The Warehouse Group has sent a letter to some of its staff asking them to take a pay cut of between 10 and 20 per cent as it grapples with a significant drop in earnings.
The NZX-listed retailer which operates retail chains The Warehouse, Warehouse Stationery, Torpedo7 and Noel Leeming has asked staff earning between $60,000 and $100,000 to take a 10 per cent pay cut and those earning anything above to take a 20 per cent cut effective from May 1.
There are concerns that those that do not agree to a pay cut will face the prospect of redundancy.
In an email to staff, the group said: "[The Warehouse Group] needs to take a number of steps to manage its cashflow so that we can preserve our business when we come out of lockdown. This includes managing the cost of our team members."
One month ago, almost to the day, The Warehouse said it would continue to pay its entire workforce their full salary throughout the lockdown.
A spokeswoman for The Warehouse Group told the Herald that the proposal did not mean that those that did not opt in would face redundancy, she said other options such as taking annual leave would be discussed as an alternative.
"If people don't agree to have a pay cut, then that will result in a conversation to discuss people's options, what the implications are on their individual circumstance; it doesn't necessarily mean redundancy at all, that's a potential option," the spokeswoman said.
The Warehouse Group has received $67 million in Government wage subsidies for its sum 11,000 staff, but the retail giant says there is still a $192m gap between its monthly labour costs and the wage subsidy.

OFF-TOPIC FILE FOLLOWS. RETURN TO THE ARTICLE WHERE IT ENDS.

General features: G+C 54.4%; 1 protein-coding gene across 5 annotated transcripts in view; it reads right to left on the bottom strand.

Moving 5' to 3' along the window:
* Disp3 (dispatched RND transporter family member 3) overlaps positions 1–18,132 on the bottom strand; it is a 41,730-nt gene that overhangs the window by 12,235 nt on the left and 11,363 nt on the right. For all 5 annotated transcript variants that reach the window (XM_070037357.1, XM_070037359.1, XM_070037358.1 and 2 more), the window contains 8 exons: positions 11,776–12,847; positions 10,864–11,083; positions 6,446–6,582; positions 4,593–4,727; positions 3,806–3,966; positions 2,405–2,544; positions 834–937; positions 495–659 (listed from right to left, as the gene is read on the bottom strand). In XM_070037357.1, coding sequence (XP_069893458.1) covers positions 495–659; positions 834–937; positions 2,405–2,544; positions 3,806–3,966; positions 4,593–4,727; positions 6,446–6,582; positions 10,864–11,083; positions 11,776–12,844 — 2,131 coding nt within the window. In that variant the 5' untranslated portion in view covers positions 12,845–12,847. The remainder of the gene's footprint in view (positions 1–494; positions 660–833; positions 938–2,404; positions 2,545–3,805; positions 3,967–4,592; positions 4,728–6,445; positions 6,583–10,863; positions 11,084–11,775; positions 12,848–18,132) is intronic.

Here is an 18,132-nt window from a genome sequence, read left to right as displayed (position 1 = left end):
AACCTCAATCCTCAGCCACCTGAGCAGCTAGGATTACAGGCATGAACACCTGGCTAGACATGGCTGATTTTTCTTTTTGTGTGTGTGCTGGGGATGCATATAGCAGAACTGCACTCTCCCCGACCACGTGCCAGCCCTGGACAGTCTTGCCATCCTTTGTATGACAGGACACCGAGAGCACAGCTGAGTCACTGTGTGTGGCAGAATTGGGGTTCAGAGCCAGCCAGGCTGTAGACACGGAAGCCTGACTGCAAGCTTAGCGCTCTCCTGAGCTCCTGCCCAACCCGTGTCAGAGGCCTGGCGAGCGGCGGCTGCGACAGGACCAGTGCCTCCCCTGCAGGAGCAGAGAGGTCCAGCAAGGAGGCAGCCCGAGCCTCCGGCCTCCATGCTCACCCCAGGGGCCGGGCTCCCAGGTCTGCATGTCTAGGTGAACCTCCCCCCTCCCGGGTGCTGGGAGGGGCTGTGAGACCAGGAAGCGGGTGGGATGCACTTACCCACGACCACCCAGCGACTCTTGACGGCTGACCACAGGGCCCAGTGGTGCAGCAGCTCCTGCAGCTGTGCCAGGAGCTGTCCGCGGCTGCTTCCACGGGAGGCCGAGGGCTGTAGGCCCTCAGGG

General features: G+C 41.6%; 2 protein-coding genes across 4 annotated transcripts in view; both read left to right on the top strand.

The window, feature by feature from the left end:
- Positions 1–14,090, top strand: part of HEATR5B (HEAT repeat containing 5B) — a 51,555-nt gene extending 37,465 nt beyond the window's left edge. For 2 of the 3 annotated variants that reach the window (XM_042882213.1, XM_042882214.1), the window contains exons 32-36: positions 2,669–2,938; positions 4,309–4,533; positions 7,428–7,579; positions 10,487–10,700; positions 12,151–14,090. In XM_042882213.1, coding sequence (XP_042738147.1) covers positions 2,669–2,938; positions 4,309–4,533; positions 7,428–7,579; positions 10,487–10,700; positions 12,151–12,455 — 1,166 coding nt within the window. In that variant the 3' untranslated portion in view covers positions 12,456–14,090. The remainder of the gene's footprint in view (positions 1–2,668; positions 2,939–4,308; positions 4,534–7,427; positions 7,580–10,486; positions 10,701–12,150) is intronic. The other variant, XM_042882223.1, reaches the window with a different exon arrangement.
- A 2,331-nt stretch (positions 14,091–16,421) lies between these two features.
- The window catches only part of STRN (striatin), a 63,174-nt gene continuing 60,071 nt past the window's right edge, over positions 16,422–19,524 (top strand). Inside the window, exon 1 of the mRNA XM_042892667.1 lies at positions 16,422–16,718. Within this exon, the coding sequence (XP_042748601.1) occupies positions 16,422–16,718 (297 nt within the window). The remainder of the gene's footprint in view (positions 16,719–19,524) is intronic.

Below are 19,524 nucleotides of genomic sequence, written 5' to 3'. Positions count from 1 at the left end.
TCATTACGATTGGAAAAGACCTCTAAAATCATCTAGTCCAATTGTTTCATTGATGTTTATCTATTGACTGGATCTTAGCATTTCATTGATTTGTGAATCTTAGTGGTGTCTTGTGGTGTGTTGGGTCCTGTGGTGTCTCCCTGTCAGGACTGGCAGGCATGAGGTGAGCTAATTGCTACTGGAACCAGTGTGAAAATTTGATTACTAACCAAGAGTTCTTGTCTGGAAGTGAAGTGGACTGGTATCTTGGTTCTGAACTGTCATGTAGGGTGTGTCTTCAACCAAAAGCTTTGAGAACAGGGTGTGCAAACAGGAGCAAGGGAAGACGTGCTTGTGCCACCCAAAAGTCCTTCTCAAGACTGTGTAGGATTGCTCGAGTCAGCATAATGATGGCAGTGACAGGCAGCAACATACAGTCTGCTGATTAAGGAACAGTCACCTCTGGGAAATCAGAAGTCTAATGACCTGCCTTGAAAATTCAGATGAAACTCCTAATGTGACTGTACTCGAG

It received $52m for its Warehouse and Warehouse Stationery chains, $12.2m for Noel Leeming, $3.2m for Torpedo7 and $400,000 for its e-commerce business TheMarket.
"There's a significant difference between the millions of dollars we've received for the Government subsidy and the costs of keeping everyone on full pay," the spokeswoman said.
"We have been mindful that those earning under $60,000 may find a cut very difficult and so we have made the call to pay all people below $60,000 full pay until the end of June regardless of whether they work," said Richard Parker, acting chief HR officer at the group.
The company said 88 per cent of its staff had already agreed to the pay reduction.
Warehouse chains have been selling essential items online throughout the lockdown, but the company says this has made up just 10 per cent of its regular pre-lockdown earnings.
"Over 90 per cent of [group] revenue comes from stores which have been closed. We have received a wage subsidy for team members but that only goes a portion of the way to their normal pay rates," Parker said.